What is the role of place in relation to poverty?
The place where children live can create additional challenges. Here we focus on two particular geographies where there is evidence of these additional barriers: rural areas, and areas of high deprivation.
Not all people who live in these areas are at a greater risk of poverty. Indeed, quantitative analysis of large datasets have tended to conclude that ‘neighbourhood effects’ are marginal when compared to other factors in explaining poverty  . For that reason, we have not treated these areas as high risk ‘priority’ groups. Instead, we are exploring where there is evidence that place can have a small, but potentially significant, impact for some low income households. This is primarily through access (or lack of access) to employment and public services, and due to additional costs of living.
On average, rates of poverty tend to be lower in rural areas. However, there are 40,000 children in rural areas that are in poverty, and the barriers to leaving poverty may be greater for those in rural areas. For example, lack of access to employment can also be an issue in rural areas. Poor public transport networks mean that people may not have good access to opportunities for employment, particularly if they rely on bus networks  . Access to services and support can be difficult. It is suggested that poverty in rural areas may be more isolating in its impact, due to the greater visibility of individuals within rural communities and a rural ideal of self-reliance. Poor adults in remote rural areas have been found to have particular problems with low levels of support  .
There is widespread evidence that rural areas, and remote and island communities in particular, experience higher costs of living for some goods and services. Highlands and Island Enterprise found that, typically, the minimum cost of living in remote rural Scotland ranged between 10% and 35% more than the equivalent in urban Britain in 2016. The cost of living in a rural town was found to be consistently more expensive in remote Scotland than in England, by up to 20% in 2016  . A 2017 Scottish Government report looked at the evidence on this in some detail  . In summary, the main areas where there is evidence of additional costs are: shopping; broadband; delivery costs; transport; childcare; and fuel costs.
Areas of high deprivation
Not all children in deprived areas are in low income households, but we estimate that around 60,000 children in the 15% most deprived areas are in relative poverty.
There is evidence that the combination of a weak economic base and physical barriers to accessing employment may limit employment opportunities. This is not always the case – some deprived areas are situated in close proximity to areas of relatively high employment demand. There is some evidence that place matters particularly to those who are disadvantaged in the labour market, as they tend to have a more ‘localised’ orientation than the population as a whole. Relocation may not be an option, in particular where this may restrict access to support networks that enable working, especially for childcare  .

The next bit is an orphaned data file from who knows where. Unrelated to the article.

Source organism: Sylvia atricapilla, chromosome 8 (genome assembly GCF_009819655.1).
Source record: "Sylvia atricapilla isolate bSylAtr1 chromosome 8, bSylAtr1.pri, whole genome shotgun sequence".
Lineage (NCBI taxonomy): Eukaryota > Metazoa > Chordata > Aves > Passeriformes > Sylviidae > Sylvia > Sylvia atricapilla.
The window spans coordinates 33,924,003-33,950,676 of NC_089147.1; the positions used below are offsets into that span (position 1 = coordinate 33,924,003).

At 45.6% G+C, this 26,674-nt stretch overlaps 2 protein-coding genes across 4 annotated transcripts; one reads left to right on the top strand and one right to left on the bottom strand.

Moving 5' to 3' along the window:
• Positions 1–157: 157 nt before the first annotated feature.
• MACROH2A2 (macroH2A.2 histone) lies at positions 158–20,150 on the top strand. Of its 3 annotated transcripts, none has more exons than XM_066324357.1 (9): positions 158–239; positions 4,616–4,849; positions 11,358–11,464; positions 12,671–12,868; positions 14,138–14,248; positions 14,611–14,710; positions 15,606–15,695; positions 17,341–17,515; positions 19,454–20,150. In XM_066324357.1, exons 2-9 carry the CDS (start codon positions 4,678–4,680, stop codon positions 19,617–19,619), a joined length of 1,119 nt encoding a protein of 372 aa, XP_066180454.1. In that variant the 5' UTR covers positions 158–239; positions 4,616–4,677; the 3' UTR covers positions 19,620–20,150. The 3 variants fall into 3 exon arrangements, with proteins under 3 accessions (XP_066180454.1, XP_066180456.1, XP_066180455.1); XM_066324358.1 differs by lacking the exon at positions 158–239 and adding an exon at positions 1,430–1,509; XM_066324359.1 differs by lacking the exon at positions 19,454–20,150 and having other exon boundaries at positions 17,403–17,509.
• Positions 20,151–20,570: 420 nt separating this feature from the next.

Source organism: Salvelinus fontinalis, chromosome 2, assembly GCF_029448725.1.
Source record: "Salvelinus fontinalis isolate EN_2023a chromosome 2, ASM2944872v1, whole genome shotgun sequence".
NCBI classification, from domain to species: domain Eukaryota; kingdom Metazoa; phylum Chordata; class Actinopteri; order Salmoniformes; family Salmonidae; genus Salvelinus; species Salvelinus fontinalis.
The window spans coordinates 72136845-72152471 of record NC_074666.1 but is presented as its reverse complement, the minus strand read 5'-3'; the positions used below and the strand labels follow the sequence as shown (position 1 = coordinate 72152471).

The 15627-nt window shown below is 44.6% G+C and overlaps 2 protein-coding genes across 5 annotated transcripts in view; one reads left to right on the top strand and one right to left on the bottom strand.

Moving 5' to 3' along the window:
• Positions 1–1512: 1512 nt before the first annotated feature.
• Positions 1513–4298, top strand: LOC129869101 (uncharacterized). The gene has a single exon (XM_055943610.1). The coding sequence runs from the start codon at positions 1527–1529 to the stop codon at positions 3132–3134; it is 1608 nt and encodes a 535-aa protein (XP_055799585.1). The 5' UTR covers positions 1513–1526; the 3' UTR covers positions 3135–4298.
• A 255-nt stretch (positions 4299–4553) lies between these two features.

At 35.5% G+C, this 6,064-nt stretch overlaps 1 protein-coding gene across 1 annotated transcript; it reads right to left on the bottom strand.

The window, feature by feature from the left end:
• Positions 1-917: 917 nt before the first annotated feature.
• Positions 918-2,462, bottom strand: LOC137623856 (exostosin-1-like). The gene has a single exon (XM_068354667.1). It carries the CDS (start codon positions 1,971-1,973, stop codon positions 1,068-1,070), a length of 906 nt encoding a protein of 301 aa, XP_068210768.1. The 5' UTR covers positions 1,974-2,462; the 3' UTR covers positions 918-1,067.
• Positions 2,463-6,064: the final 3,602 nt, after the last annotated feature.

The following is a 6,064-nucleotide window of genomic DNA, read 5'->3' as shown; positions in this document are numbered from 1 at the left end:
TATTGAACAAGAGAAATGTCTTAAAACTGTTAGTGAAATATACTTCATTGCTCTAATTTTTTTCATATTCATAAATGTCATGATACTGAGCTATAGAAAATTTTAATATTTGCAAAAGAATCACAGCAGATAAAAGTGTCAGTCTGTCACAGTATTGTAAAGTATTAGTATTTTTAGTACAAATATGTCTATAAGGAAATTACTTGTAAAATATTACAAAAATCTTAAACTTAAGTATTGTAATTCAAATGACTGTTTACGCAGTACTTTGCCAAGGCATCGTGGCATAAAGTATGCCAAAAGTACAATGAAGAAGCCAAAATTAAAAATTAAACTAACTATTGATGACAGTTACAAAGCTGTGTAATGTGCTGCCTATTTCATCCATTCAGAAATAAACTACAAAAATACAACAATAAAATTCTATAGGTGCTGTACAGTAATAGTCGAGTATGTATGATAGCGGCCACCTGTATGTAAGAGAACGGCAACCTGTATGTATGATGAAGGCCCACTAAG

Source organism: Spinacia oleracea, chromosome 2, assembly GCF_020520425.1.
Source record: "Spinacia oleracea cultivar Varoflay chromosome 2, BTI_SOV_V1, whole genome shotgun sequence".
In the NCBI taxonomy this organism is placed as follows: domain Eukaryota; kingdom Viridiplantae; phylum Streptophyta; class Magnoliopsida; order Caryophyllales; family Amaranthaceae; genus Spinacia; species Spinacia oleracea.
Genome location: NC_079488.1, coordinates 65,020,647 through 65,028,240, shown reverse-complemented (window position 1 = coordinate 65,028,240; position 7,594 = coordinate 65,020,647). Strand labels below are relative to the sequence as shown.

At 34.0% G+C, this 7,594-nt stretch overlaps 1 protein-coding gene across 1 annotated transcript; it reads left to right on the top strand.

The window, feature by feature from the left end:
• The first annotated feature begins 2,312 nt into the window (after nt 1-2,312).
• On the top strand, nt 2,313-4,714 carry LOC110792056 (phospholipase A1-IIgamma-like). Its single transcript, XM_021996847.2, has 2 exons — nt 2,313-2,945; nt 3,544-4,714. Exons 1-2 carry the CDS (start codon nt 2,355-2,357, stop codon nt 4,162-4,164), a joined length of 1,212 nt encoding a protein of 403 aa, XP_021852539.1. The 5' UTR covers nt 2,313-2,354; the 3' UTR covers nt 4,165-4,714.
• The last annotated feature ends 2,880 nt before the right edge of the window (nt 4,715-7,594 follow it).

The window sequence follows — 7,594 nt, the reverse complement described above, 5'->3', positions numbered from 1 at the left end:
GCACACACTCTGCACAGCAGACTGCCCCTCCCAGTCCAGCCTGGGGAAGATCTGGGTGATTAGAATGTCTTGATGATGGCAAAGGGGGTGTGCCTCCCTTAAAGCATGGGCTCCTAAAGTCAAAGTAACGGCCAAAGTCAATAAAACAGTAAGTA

Urban areas of deprivation can also be poorly served by public transport which can limit access to employment  . This is exacerbated by the growth in part-time employment and employment during anti-social hours, with public transport not always responding to the changing needs of the workforce.
Evidence suggests that social networks, particularly having connections between people from diverse groups (‘bridging capital’), are important for ‘getting-on’ – accessing good quality jobs and influencing services. This bridging capital may be less available in more deprived areas. Also, a reliance on strong social networks within more homogeneous groups (‘bonding capital’) by people in low-skilled work, declining industries and young people could keep them in these industries, and act as a barrier to accessing better paid, higher skilled employment. However, there is no proven ‘contagion’ effect of living with other people experiencing poverty. There is also no demonstrable evidence of a culture of worklessness, or the existence of an underclass of people in poverty with different social norms    .
Conversely, there is evidence that people in more deprived areas receive more support from social networks - for example, childcare is more often provided by relatives rather than through formal providers. A study of long-term unemployed people in Glasgow found that people who cycle in and out of employment use temporary boosts in income to provide short-term lending to others who need it. And a study of ethnicity and social networks found that social contacts in the immediate neighbourhood were important for coping with financial crises, for accessing information on the welfare and benefit system, and as an exchange of services  . Therefore, there are assets, as well as barriers, in areas where there are concentrations of low income households, which may help households alleviate poverty. However, the services supplied by these social networks may in some instances be in response to poor provision or inability to access public services, and can place a heavy burden on individuals and households.